Thank you for your letter of March 17th. I am pleased to learn that you are ‘listening carefully to stakeholder concerns about list price, patient access, and cost to payers’. Thank you for considering additional steps to ensure that Makena is available to all eligible women, and for convening stakeholders from the March of Dimes, the American College of Obstetricians and Gynecologists, the American Academy of Pediatrics, and the Society for Maternal Fetal Medicine next week.

In advance of that meeting, I want to go on record that March of Dimes expects Ther-Rx to come to the table with substantive commitments including:

1)      A significant reduction in the list price of Makena.
2)      Adjustments to the patient assistance program to ensure adequate coverage of all patients, insured, uninsured and underinsured.
3)      A method for reporting on a regular basis to stakeholders on the patient assistance program to ensure that it is meeting needs in a timely and adequate way.
4)      A justification or rationale for your pricing based on your investment in the product, savings to the health care system, or other appropriate methodology, which you are prepared to make public.

Without these elements, I do not believe that Makena can succeed in the current marketplace environment, and as a result, at-risk women will be denied access to a safe and effective treatment to reduce preterm delivery. Therefore if you are unable to make a clear commitment to significantly address the above issues at the meeting, the March of Dimes will need to pursue alternative strategies for ensuring that this proven intervention to prevent preterm birth is made available to all medically eligible pregnant women, and we will step away from our longstanding and productive corporate relationship with Ther-Rx. Thank you for your consideration of this critical matter.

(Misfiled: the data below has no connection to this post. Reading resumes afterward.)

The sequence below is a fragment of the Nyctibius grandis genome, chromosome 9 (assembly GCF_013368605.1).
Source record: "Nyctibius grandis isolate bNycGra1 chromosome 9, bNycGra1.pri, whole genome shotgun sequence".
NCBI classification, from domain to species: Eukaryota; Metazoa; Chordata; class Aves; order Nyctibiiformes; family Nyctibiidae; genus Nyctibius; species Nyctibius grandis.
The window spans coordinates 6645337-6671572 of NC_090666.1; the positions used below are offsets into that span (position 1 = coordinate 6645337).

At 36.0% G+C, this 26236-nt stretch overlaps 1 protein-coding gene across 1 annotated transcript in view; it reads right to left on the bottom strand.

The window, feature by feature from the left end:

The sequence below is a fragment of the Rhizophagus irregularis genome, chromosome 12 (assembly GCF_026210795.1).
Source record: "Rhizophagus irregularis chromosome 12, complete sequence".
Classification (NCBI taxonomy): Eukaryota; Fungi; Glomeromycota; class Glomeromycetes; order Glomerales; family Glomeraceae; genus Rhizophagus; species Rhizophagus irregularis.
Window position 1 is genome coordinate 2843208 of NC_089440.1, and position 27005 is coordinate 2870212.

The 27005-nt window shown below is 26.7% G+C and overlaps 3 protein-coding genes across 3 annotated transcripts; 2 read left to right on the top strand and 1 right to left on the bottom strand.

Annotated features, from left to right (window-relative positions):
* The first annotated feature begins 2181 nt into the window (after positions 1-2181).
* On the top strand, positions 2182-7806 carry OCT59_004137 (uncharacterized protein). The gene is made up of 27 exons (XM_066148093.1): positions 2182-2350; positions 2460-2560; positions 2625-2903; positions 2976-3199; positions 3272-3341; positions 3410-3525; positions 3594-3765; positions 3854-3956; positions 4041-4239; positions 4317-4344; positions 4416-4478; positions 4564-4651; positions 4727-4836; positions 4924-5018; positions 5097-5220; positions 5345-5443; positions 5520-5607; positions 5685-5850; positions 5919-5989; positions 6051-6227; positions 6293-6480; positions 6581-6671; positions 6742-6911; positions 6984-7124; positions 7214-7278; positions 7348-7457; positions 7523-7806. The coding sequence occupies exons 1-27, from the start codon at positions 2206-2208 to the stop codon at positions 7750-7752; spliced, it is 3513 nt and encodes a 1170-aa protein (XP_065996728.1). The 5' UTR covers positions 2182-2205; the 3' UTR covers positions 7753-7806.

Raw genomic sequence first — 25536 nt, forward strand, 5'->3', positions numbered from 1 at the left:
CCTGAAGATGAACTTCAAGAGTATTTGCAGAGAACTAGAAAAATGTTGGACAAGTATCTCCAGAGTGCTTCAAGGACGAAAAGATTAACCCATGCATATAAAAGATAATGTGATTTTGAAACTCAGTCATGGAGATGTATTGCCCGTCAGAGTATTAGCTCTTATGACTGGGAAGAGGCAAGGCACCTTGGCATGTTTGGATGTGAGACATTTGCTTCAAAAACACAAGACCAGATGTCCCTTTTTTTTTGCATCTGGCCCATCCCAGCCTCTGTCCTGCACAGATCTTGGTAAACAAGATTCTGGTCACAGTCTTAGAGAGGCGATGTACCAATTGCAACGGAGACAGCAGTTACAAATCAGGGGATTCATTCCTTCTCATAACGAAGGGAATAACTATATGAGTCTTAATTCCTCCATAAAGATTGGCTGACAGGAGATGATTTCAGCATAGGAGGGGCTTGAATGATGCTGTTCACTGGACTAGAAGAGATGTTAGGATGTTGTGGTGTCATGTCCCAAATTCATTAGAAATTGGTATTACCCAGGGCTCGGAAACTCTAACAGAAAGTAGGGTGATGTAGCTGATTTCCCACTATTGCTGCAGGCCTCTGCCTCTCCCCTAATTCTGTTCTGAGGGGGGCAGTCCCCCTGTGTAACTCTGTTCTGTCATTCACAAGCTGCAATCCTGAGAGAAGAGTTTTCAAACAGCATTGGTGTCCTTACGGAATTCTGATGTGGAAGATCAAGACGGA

Jennifer L. Howse, PhD

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9 Responses to The March of Dimes really responds to Ther-Rx and price of Makena, well, sort of…

  1. PAS says:

    The only time you want to tangle with Big Pharma is when you’ve got a staggering mass of expertise and technical knowledge behind you, and very large amount of money behind it as well. Ironically, this is the sort of business the PBMs are in.

    I will give them credit. In the context of regulation, insurance, and the pharmaceutical industry, this letter is a very, very aggressive slap across the face to Ther-Rx/KV. While demanding a justification of pricing may be rather juvenile, and unlikely to garner any sort of satisfactory response, it is very much throwing down the gauntlet.

    Actually, reading that fourth question again, they’re virtually calling out the bullshit. This is really not done in this sort of official communication. Even when we know things are bullshit, like say, Nexium vs Prilosec, we have to hold discussions within the general framework everything operates in. I’ll be interested to see if they get any response to this.

    I’ve been rummaging through some of the drug outlook services, both that we operate or subscribe to. There’s a great deal of mulling about the price point, back when the drug was known as Gestiva. There appears tob e some implication that the drug could have been marketed in the ~$200 price range. However, the drug seemed to get tied up several times in the approval process. There’s very much a ‘wait and see where the drug lands in regulatory space.’

    Reading between the lines of some of the FDA’s regulatory processes here, I get the impression the FDA had an understanding of where the drug would land, and doesn’t appear to be happy about this. However, that’s only what’s implied to me, through reading several third party reports of the drug’s progress through approval.